On Monday morning, the Institute for Middle East Understanding published a letter signed by 58 Palestinian women artists from both occupied Palestine and the diaspora, urging Madonna not to perform at Eurovision, an international song contest being held in Israel from May 14 through May 18. The letter follows a weeks-long social media campaign using the hashtag #MadonnaDontGo asking Madonna to refuse to take part in the event in support of Palestinian human rights, as well as calls for a general boycott of the event under the hashtag #BoycottEurovision2019.
In response to calls to boycott Eurovision, the Israeli government has said that it will not allow activists who plan to disrupt the competition into the country.
The Eurovision boycott is part of the larger Boycott, Divestment, Sanctions (BDS) movement—a movement inspired by South African anti-apartheid activism—which calls for the boycott of Israeli goods and divestment from Israeli institutions that are complicit in Palestinian human rights violations.
Those in support of the Eurovision boycott have accused Israel of “artwashing apartheid” and believe that if Madonna chooses to continue with her May 18 performance in Tel Aviv, she will be helping obscure Israeli war crimes, state-sanctioned segregation, and more human rights violations. They’ve also pointed out that the majority of Palestinians are not able to attend Eurovision due to heavily restricted freedom of movement for Palestinians in the West Bank and Gaza.
“The far-right Israeli government and its supporters would love nothing more than to use your iconic artistic achievements and global philanthropy to obscure its crimes against humanity,” reads the open letter addressed to Madonna. “When the walls come crashing down and freedom and justice finally ring, we invite you to come and share your music with all of us on this land.”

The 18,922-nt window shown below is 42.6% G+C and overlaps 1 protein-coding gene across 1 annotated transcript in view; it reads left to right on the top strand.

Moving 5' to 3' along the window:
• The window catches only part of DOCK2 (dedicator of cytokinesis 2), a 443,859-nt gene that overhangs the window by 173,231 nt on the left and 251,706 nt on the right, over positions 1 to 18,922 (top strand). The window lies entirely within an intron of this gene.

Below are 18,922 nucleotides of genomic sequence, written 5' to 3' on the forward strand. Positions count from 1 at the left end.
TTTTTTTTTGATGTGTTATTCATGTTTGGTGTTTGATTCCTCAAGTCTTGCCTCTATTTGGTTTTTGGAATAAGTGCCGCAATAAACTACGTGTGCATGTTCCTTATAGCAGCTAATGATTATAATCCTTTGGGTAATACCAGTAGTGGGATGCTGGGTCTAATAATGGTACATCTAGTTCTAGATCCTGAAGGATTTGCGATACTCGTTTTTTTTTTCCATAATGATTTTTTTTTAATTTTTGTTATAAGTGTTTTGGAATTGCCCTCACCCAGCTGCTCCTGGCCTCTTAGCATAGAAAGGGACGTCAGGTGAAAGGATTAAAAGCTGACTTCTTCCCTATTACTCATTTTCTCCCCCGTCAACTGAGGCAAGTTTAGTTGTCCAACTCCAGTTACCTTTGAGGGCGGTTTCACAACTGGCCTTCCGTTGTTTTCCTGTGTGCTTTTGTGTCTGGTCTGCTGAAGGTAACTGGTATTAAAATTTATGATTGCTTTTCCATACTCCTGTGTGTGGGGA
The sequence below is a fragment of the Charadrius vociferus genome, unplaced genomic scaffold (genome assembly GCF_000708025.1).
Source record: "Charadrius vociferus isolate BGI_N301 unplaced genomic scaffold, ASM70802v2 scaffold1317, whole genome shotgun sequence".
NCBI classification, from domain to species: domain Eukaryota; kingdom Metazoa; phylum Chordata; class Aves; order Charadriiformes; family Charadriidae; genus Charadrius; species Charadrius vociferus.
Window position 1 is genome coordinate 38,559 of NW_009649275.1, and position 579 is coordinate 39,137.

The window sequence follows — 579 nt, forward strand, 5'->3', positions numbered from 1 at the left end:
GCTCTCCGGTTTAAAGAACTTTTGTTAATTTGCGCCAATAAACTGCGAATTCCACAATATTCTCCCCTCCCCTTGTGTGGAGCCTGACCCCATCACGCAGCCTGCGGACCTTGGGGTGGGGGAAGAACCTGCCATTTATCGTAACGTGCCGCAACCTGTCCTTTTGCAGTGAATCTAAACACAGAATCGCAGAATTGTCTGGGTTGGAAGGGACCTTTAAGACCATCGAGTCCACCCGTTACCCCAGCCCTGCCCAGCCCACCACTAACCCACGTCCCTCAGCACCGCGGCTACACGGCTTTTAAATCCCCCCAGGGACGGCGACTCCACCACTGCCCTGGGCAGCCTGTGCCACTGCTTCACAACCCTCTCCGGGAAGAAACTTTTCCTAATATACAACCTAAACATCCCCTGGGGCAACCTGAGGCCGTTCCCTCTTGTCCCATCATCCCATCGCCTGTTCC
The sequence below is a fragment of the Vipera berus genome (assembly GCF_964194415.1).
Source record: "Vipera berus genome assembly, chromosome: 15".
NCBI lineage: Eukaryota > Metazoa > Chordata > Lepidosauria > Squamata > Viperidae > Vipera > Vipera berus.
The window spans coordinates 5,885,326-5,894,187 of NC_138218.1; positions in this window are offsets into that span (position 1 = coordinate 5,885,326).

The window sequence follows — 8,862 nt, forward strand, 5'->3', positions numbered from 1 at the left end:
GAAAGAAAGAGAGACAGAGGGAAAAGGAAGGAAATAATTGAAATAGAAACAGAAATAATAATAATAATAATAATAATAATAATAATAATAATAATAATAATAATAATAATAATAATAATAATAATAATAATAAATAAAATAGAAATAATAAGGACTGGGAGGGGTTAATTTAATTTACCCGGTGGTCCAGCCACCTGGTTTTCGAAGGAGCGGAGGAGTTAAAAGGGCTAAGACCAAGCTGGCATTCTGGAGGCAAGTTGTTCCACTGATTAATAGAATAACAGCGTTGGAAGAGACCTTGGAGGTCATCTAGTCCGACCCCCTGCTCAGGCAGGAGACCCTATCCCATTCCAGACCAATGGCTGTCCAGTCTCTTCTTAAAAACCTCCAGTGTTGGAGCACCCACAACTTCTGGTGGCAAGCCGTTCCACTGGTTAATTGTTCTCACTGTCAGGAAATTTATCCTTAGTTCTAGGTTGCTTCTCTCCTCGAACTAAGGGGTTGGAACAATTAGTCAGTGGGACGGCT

Among the letter’s signees is Cherien Dabis, an actress and filmmaker who began her career as a writer on The L Word. “If Madonna truly stands for peace and equality, if she wants to be an agent of change, then she’ll have to stand alongside those who stood up to racism and imperialism and chose the right side of history,” she said.
Graphic novelist Leila Abdelrazaq also signed the letter. “As an artist, it’s imperative for me to support the Palestinian call for boycott, because it is the most basic way to support fellow Palestinian artists,” she said.
“When the walls come crashing down and freedom and justice finally ring, we invite you to come and share your music with all of us on this land.”
When asked for comment, Eurovision noted that the event will be held in Israel this year because Israel's public broadcaster, KAN, won the 2018 Eurovision Contest. It added that the contest's values are of "universality and inclusivity."
Madonna is by no means the first prominent performer asked to skip a performance in Israel. In 2017, after a similar campaign targeting Lorde, the singer decided to cancel a scheduled performance in Tel Aviv. “I pride myself on being an informed young citizen, and I had done a lot of reading and sought a lot of opinions before deciding to book a show in Tel Aviv, but I’m not too proud to admit I didn’t make the right call on this one,” she wrote of her decision. In addition to Lorde, famous singers like Roger Waters, Elvis Costello, Thurston Moore, and Lauryn Hill have also canceled concerts in Israel in support of BDS.
“Prominent artists that refuse to perform in Israel have helped shine a spotlight on Israeli war crimes and apartheid,” Dabis said. “Boycotting has the power to more rapidly educate people about the human impact of occupation, settler-colonialism and apartheid and creates radioactivity around bad actors such as Israel.”
The Eurovision Song Contest begins tomorrow and is scheduled to continue until May 18. As of publication, Madonna, who has aligned herself with human rights causes throughout her career, has yet to comment on the #MadonnaDontGo campaign. Whether or not she will heed the call to boycott remains to be seen.
We have updated this story to include comment from Eurovision.